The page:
[Note: This article will appear in the San Leandro Times and Tri-City Voice newspapers soon. It’s exactly the size and style of car reviews I’ve written weekly since early 1992 (more than 1,150 of them). But this little car was special to me, both because I kept it so much longer than the others but also because I loved almost everything about it, from the color to the design to the carrying capacity to the total avoidance of gas stations.]
Most people understand that we are facing a climate crisis. Much of global warming comes from burning carbon, which creates CO2, which accumulates and, thanks to the greenhouse effect, keeps more of the Earth’s heat in, leading to rising temperatures, and all the consequences.
Driving an electric car is a positive response to this crisis. The Fiat 500e is one of the most affordable ones, and it’s a joy to drive.
It’s certainly the cutest electric car out there. The retro design is based on the 1957-1975 500, which served as Italy’s VW Beetle or Mini—an affordable and beloved people’s car. The gasoline model arrived 2011, and in 2013, the all-electric version debuted.
Fiat graciously sent me the Celeste Blue model with the black and steam (white) interior I ordered for a three-month test. When the car was delivered, I photographed it, and a rainbow came out. That was a good omen.
The driving experience has been wonderful. With 600 extra pounds of batteries over the gas version, the 500e sits firm and stable on the road.
The old-fashioned dash panel brings a smile. Chrome circles surround the gauges and controls, and the white plastic panels emulate the original car’s painted metal surfaces.
But this is no retro ride. It’s got full climate control, loads of airbags, heated seats, a navigation system, SiriusXM Satellite Radio, Bluetooth, and much more. The white leather steering wheel gives an upscale look and feel, like something from Coach.
The 83 kW motor puts out 111 horsepower and 147 lb.-ft. of torque. It moves the nearly 3,000-pound 500e along like a mini rocket.
The standard gasoline version has more horsepower (135) but much less torque (97), so the 500e is more fun. The one-speed transmission (no shifting needed with electric motors) is a set of four push buttons on the console.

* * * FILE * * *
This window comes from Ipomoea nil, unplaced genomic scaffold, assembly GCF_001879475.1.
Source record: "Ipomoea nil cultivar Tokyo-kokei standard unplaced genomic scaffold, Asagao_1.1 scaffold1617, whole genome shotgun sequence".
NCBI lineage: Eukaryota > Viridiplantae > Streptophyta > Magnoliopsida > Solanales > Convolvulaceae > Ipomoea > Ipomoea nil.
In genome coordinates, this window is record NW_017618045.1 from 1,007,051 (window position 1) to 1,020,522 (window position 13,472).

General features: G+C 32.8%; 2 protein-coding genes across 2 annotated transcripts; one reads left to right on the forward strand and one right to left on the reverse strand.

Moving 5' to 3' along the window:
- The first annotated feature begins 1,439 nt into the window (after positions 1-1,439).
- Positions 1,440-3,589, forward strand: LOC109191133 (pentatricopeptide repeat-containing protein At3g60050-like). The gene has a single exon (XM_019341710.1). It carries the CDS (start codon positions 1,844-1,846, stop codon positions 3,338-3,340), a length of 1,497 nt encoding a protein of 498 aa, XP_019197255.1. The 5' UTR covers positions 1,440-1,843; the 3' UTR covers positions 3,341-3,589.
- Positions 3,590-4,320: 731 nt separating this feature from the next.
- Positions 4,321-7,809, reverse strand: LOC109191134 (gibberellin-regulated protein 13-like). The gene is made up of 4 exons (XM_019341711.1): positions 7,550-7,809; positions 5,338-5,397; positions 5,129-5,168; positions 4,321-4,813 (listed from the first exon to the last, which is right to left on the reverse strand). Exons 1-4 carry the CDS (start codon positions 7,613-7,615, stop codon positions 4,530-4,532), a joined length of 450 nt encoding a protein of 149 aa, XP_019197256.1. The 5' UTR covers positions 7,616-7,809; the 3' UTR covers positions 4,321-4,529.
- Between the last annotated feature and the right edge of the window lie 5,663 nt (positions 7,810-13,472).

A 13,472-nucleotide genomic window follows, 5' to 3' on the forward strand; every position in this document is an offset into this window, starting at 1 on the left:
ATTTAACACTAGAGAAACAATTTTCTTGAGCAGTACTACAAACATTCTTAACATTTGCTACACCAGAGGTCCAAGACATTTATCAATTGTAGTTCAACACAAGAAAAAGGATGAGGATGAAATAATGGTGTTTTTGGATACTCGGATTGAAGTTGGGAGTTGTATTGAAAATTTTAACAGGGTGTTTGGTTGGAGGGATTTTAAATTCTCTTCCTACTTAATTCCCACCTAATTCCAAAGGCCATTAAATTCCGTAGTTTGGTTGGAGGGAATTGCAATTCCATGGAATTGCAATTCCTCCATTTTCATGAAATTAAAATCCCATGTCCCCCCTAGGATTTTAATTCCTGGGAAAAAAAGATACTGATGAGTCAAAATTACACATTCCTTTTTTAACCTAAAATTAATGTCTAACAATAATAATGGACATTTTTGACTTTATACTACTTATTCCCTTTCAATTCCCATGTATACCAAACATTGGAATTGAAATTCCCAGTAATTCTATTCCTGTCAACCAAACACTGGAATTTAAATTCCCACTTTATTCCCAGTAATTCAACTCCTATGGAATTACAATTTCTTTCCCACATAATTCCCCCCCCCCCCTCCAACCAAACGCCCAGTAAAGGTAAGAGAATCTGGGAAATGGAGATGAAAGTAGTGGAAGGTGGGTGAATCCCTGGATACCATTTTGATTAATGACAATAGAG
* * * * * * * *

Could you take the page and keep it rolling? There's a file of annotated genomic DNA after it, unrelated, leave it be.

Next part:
The 500e’s 24 kWh lithium-ion battery is rated at 84 miles per charge, although with careful driving, I often charged it up to a reading of as much as 109 miles. The battery comes with an 8 year, 100,000-mile warranty.
For electrics, the EPA uses the MPGe calculation in place of MPG (no gallons). The 500e earns 121 City, 103 Highway, and 112 Combined. I averaged 138.2 MPGe driving 2,829 miles. The Smog and Greenhouse Gas numbers are both top-score 10’s.
I took my little Fiat everywhere, except on longer trips. I didn’t want to risk running out of charge. It easily handled my 18-mile-each-way commute every day and went on a variety of errands around town.
Thanks to the folding rear seats and hatchback, I carried my upright bass to orchestra rehearsals and concerts. I schlepped Blues band gear to shows. I hauled loads of groceries.
I did most of my charging at work, on a nice set of six ChargePoint units. I plugged in when I arrived, and by late morning, the ChargePoint charger sent me a text that the battery was full. I went down and unplugged, so another EV driver could charge up.
We have an informal community of EV drivers at work, and people are excited about their cars and want to talk about them.
Charging at 240 volts (Level 2) at work takes only a few hours. At home, at 120 volts (Level 1), it takes overnight and then some. If you own an EV, you should look into installing your own Level 2 charger.
Driving is blissfully silent, with minimal road or wind noise, which means great music listening.
The simple instrument panel features a center round gauge that prominently displays digital speed and range. On the left, there’s a graphical and numerical display of battery charge. On the right, you can monitor driving behavior with colors on a curved bar. Eco—green—is normal driving. Power—red—is when you’re accelerating hard for passing or entering the freeway. Charge—blue—indicates regenerative braking, which helps recharge the battery without plugging in.
My daily charge at work cost about $2 to $2.50. Electricity would be cheaper at night at home. The window sticker states that the estimated annual fuel cost is $600, a $6,000 savings over the average car. And maintenance costs are very low for EVs, with no oil changes and fewer moving parts to break.
My car retailed at $33,190. However, most of these cars are leased, and some amazing deals are available. Federal and State rebates help make it affordable. Gas-powered 500s start at just $18,490.
I fell for my baby blue Fiat 500e, and named him Fidelio. I’ll truly miss having him around. He was totally charming, relaxing to commute in, and handled all my normal driving needs. And for longer trips, we just took the family car.